Lange was able to make up a lot of time during the running portion of the race, finishing with a course-record 7 hours, 52 minutes, and 39 seconds, four minutes ahead of second-place finisher Bart Aernouts. During the race, Lange was aided by his Oakley eyewear equipped with Prizm, which helped improve his performance with precise color tuning and clarity on the course. For as incredible as Lange’s performance was, he had one major surprise up his sleeve when he finished.

As Lange was being interviewed by Reilly at the finish line, he turned towards his girlfriend and said that he “promised himself” that if he broke the course record he’d have something else to do in Kona. With his body likely barely holding itself up, Lange got down on one knee and asked his girlfriend to marry him. As Julia Hofmann started crying, Reilly screamed out to the crowd, “she said yes!”

Patrick Lange of Germany proposes to his girlfriend Julia Hofmann after Lange sets a course record of 7:52:39 to win the IRONMAN World Championship brought to you by Amazon on October 13, 2018 in Kailua Kona, Hawaii. (Photo by Nils Nilsen/Getty Images for IRONMAN)
Nils Nilsen/Getty Images for IRONMAN

Daniela Ryf’s Record Performance—and Lucy Charles’s Record Swim

The proposal wasn’t the only amazing feat at the finish line. The women’s pro group had an incredible performance from Ryf as well. After coming out of the water around 12 minutes behind swim leader and Oakley athlete Lucy Charles—who Welch predicted would swim into the back of the men’s group, which she did and set a swim course record in the process at 48 minutes, 13 seconds—Ryf quickly made up time.

Here’s a look at Charles’s swim:

Ryf passed by Charles on the bike course despite being nine minutes back when she started on the route, and she never gave back her lead. Ryf kept pushing hard and ended up setting a bike course record at 4 hours, 26 minutes, and 7 seconds, setting up another amazing finish by the Swiss star. Both Lange and Charles were aided by Oakley eyewear equipped with Prizm technology, giving each of them a clear and detailed look at the course.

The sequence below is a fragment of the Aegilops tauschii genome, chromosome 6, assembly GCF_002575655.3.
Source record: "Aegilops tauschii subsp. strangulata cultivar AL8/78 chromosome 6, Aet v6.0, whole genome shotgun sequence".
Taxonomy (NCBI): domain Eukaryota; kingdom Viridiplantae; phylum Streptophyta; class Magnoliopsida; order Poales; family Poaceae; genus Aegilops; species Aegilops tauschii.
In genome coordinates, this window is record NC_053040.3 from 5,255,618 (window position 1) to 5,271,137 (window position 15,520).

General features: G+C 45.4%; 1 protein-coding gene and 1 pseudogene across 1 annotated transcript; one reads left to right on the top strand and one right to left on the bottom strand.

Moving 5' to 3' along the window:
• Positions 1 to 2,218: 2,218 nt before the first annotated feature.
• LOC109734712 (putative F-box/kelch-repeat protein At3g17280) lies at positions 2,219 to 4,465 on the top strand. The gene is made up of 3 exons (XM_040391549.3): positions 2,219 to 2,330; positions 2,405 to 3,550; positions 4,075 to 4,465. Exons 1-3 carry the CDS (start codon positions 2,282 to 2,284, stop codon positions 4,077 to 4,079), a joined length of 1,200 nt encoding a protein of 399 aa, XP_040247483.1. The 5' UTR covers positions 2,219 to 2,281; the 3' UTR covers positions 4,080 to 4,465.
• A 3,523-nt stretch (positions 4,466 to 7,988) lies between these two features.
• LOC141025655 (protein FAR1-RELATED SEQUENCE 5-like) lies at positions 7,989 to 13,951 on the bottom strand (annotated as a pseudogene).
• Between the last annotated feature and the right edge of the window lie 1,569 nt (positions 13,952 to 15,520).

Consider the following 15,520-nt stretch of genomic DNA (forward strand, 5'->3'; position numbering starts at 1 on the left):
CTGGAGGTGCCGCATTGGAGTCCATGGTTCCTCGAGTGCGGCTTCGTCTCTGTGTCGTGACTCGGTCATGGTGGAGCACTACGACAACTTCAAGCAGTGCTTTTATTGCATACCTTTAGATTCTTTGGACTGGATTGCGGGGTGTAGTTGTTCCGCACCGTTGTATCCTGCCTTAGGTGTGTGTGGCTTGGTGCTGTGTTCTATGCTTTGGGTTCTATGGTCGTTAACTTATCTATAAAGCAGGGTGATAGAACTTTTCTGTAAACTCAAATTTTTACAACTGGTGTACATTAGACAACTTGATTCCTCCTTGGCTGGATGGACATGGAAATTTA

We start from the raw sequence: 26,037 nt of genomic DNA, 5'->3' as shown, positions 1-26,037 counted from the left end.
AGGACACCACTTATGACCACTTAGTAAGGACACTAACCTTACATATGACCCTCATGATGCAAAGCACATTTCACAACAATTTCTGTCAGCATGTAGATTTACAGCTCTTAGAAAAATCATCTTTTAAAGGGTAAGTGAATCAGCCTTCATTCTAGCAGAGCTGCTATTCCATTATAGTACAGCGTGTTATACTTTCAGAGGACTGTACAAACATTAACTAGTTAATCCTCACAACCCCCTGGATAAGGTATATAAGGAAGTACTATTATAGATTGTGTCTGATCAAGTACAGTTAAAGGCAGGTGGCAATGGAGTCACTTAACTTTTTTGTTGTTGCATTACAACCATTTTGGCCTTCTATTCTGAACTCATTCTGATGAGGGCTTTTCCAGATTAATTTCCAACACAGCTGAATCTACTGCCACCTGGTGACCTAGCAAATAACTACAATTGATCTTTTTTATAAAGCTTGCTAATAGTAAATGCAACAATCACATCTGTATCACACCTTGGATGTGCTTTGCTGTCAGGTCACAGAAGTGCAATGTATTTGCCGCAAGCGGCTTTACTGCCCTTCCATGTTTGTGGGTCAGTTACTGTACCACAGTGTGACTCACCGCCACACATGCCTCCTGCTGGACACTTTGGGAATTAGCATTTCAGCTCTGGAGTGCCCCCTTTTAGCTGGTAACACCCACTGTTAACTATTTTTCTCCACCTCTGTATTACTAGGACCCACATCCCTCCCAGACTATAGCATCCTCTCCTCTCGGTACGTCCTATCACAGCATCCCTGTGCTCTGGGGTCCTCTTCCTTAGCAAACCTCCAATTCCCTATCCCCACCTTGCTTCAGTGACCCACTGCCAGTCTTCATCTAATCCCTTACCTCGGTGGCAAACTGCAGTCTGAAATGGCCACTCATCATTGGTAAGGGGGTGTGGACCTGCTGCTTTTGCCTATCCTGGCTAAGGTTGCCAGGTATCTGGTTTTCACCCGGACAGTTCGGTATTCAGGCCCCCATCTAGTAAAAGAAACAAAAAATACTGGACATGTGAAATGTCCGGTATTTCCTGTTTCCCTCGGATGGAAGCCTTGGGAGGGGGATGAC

Daniela Ryf of Switzerland celebrates after setting the course record of 8:26:16 to win the IRONMAN World Championships brought to you by Amazon on October 13, 2018 in Kailua Kona, Hawaii. (Photo by Al Bello/Getty Images for IRONMAN)
Al Bello/Getty Images for IRONMAN

Just like Lange, Ryf set a course record by finishing in 8 hours, 26 minutes, and 16 seconds, giving Ryf her fourth straight win at the Ironman World Championship.

Here’s a look at Ryf’s finish:

Here are the full Top 10 finishers on the Men’s and Women’s sides of the 2018 Ironman World Championship from Kona:

Pro Men
1. Patrick Lange (GER) — 7:52:39 (Course Record)
2. Bart Aernouts (BEL) — 7:56:41
3. David McNamee (GBR) — 8:01:09
4. Tim O’Donnell (USA) — 8:03:17
5. Braden Currie (NZL) — 8:04:41
6. Matt Russell (USA) — 8:04:45
7. Joe Skipper (GBR) — 8:05:54
8. Andy Potts (USA) — 8:09:34
9. Cameron Wurf (AUS) — 8:10:32
10. Michael Weiss (SUI) — 8:11:04

Pro Women
1. Daniela Ryf (SUI) — 8:26:16 (Course Record)
2. Lucy Charles (GBR) — 8:36:32
3. Anne Haug (GER) — 8:41:57
4. Sarah True (USA) — 8:43:42
5. Mirinda Carfrae (AUS) — 8:50:44
6. Sarah Crowley (AUS) — 8:52:29
7. Kaisa Sali (FIN) — 8:54:26
8. Angela Naeth (CAN) — 8:57.34
9. Corinne Abraham (GBR) — 8:57:54
10. Linsey Corbin (USA) — 8:58:57